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Local News

  • Smith says he plans to remain as WCHS principal

    He was in the hunt for the position of superintendent of Campbellsville City Schools, but Leon Smith says he now plans to remain principal of Washington County High School.

    Smith, a native of Campbellsville, said the job coming open in his hometown and being near his parents was a major reason for his interest.

    “That had a lot to do with it,” Smith said. “My Mom and Dad live over there, and this would be a good opportunity to go over there, be near Mom and Dad, and finish out my last few years while being near them as they grow older.”

  • MRSA case confirmed at Washington County High

    One case of MRSA (Methicillin Resistant Staphylococcus Aureus) has been confirmed at Washington County High School, according to Superintendent of Schools Robert Stafford.

    "We have one doctor-confirmed case of MRSA, and we have taken all precautions," Stafford said. He added that a letter was sent home with students Thursday afternoon, as well as a call being made over the school's automatic telephone notification system.

  • Students learn the dangers of drunk driving

    Several Washington County High School students were caught driving impaired last Tuesday in the parking lot at Idle Hour Park. Springfield police officer Charlie Osbourne administered field sobriety tests and the results were not good. One vehicle suffered minor damage and several orange cones were dragged for several feet. This was all part of the Fatal Experience Driving Simulation sponsored by the Kentucky Transportation Cabinet’s Crime Prevention Coalition.

  • Lincoln sculpture unveiled in Springfield

    It was a time when the past, present and future of Washington County came together to remember one of the nation's favorite presidents. Young and old mingled in the streets of Springfield for the official unveiling of the Abraham Lincoln sculpture in front of the new county judicial center. State and local dignitaries, along with Honest Abe himself, portrayed by Jim Getty, heralded the historic occasion from the porch of the old county courthouse, while the sculptor, Paula B. Slater, looked on proudly.

  • Harrodsburg couple killed in Saturday crash

    A two-vehicle accident in Washington County has left two people dead.

    Barbara Walker, 72, of Harrodsburg, and her husband, Martin Walker III, 72, also of Harrodsburg, both died after a collision on US 150 about six miles outside Springfield Saturday evening at approximately 6:30 p.m.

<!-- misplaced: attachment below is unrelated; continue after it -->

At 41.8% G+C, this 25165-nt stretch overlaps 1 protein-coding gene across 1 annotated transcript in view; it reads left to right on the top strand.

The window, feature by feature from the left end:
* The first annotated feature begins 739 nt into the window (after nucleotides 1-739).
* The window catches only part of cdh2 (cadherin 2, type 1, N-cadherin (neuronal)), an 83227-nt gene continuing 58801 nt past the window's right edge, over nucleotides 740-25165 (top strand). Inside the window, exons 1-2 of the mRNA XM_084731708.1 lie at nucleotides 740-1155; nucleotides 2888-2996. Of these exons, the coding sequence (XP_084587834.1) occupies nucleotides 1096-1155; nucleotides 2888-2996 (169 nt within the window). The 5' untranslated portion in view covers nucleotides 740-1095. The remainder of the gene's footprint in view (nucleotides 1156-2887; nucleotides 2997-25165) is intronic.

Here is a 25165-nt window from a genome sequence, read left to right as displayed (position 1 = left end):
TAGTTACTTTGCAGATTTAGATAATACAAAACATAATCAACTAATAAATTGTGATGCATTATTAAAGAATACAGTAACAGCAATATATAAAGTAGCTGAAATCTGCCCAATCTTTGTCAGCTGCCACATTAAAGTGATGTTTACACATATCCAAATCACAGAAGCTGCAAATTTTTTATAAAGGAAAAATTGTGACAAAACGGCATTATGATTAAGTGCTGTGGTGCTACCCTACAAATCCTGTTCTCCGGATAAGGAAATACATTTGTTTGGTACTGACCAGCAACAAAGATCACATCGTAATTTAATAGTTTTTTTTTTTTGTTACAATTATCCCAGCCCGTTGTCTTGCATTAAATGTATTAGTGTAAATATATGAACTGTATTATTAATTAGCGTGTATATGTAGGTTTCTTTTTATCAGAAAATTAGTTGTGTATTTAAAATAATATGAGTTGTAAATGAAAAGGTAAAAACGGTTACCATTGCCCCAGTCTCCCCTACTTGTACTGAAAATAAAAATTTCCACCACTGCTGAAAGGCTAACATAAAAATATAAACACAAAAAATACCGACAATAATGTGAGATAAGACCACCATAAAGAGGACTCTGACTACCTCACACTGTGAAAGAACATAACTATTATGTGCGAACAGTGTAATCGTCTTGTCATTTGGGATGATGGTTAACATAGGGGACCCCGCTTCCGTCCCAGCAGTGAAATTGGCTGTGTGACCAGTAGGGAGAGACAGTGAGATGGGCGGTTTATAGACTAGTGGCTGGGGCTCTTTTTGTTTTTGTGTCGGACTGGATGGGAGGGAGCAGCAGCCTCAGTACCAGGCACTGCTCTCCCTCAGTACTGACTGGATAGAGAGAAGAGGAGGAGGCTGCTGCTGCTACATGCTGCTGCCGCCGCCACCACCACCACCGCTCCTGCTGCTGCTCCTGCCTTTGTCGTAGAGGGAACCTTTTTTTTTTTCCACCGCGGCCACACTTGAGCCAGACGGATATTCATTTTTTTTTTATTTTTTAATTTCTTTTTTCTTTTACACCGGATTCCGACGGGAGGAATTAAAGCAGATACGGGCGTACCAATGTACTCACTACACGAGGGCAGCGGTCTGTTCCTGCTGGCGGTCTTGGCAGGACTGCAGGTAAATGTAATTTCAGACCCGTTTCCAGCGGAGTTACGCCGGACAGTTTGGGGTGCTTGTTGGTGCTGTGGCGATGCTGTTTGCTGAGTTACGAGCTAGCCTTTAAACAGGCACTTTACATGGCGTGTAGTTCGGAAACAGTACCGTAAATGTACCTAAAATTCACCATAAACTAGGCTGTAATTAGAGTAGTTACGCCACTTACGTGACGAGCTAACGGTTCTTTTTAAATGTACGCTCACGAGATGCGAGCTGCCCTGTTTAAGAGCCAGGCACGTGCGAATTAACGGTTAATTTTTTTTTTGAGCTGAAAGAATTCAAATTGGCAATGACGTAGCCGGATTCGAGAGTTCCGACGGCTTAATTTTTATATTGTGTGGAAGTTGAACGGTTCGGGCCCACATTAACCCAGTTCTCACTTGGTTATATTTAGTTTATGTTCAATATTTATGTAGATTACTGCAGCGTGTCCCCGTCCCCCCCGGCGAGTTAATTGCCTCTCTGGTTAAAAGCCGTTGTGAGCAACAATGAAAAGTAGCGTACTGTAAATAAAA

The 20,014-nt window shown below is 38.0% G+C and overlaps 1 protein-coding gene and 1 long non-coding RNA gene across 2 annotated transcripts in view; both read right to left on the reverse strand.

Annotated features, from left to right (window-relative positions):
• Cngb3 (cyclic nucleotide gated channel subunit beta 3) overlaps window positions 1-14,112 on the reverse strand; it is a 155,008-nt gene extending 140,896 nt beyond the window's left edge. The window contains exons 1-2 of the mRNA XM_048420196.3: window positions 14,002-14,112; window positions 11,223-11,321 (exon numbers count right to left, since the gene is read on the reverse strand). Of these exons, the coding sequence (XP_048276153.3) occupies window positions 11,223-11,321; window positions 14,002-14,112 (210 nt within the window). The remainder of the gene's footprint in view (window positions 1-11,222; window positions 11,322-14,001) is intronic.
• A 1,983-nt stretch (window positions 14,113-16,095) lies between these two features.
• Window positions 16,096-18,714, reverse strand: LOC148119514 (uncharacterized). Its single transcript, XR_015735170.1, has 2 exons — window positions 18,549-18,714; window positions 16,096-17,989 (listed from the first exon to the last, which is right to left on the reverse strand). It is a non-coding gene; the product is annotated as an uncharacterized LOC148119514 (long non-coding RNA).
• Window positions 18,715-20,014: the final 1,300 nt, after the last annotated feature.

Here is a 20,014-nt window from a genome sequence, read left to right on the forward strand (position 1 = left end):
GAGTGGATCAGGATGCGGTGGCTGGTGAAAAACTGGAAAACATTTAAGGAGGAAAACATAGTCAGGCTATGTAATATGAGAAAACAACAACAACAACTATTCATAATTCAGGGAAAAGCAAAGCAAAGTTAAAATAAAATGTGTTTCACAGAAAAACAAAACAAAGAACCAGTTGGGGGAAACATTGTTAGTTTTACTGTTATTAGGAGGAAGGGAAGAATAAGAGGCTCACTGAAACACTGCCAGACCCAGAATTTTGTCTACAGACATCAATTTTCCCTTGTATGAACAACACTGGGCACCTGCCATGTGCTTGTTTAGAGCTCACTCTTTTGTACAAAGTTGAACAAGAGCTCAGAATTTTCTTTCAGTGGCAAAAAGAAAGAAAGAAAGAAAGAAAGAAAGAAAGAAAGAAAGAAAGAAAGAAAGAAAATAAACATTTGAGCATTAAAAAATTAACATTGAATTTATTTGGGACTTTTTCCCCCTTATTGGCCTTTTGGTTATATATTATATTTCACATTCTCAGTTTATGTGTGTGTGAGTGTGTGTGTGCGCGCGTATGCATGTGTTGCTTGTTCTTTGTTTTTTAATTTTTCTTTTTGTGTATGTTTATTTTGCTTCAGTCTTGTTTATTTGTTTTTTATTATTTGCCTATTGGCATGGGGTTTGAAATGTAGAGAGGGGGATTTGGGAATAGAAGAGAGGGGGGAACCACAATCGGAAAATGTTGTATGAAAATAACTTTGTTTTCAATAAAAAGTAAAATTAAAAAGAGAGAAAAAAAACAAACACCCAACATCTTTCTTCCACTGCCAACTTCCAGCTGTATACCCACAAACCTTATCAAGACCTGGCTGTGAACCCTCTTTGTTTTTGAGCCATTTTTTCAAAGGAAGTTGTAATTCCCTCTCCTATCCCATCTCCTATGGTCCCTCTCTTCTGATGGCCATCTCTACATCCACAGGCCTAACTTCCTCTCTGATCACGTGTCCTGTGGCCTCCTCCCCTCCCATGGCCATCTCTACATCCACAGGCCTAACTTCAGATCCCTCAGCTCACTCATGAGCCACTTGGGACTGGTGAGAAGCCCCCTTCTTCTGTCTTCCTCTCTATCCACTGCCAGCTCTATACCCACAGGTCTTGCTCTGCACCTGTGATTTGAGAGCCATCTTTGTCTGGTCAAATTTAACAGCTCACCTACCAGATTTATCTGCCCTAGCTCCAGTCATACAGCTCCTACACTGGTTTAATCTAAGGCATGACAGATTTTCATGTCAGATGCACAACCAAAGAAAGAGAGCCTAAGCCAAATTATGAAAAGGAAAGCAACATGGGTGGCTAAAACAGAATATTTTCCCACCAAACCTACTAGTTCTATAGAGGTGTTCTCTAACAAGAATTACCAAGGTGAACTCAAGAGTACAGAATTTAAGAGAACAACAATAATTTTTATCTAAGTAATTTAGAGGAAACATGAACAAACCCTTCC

• Economy may get boost from batteries

    The local economy could be looking at a boost, and that boost could come from batteries.

    It will not be located in Springfield, but the news of a $600 million investment being made in Hardin County by the National Alliance for Advanced Transportation Batteries (NAATBat) could definitely mean a jolt of energy into the economy of Washington County, as well as surrounding communities.

  • New deputy, police officer now on patrol in community

    The Washington County Sheriff’s Office and the Springfield Police Department each have welcomed a new officer as Bill Hill and Nathan Phillips recently graduated from the Department of Criminal Justice Training course at Eastern Kentucky University in Richmond.

  • Superintendent gets positive review from board

    He’s been on the job for nine months now, but it may seem like more than that for Robert Stafford, superintendent of Washington County Schools.

    Stafford came on board as the new superintendent of Washington County just before the current school year started, and the school board members met last Tuesday night for his formative evaluation.

    Stafford got good marks from the board, and the members pointed out what they were pleased with about his service.

  • Springfield pool drowning in problems

    By Jimmie Earls

    Sun Staff Writer

    The Springfield public pool has been drowning in financial loss for years. Now that new federal laws are in place, it looks as if the pool may have seen its last swimmer as the cost to comply with the regulations reaches at least $20,000, and could climb as high as $50,000 or more.

  • Edelen will keep new judicial center running

    By Jimmie Earls

    Sun Staff Writer

    A brand new multi-million dollar building like the Washington County Judicial Center doesn’t just run itself. It takes a highly qualified individual to oversee the daily upkeep and maintenance of such a building. That’s where Richard “Ricky” Edelen enters the picture. As the maintenance person for the center, it’s up to him to keep everything running in top condition at Washington County’s newest landmark.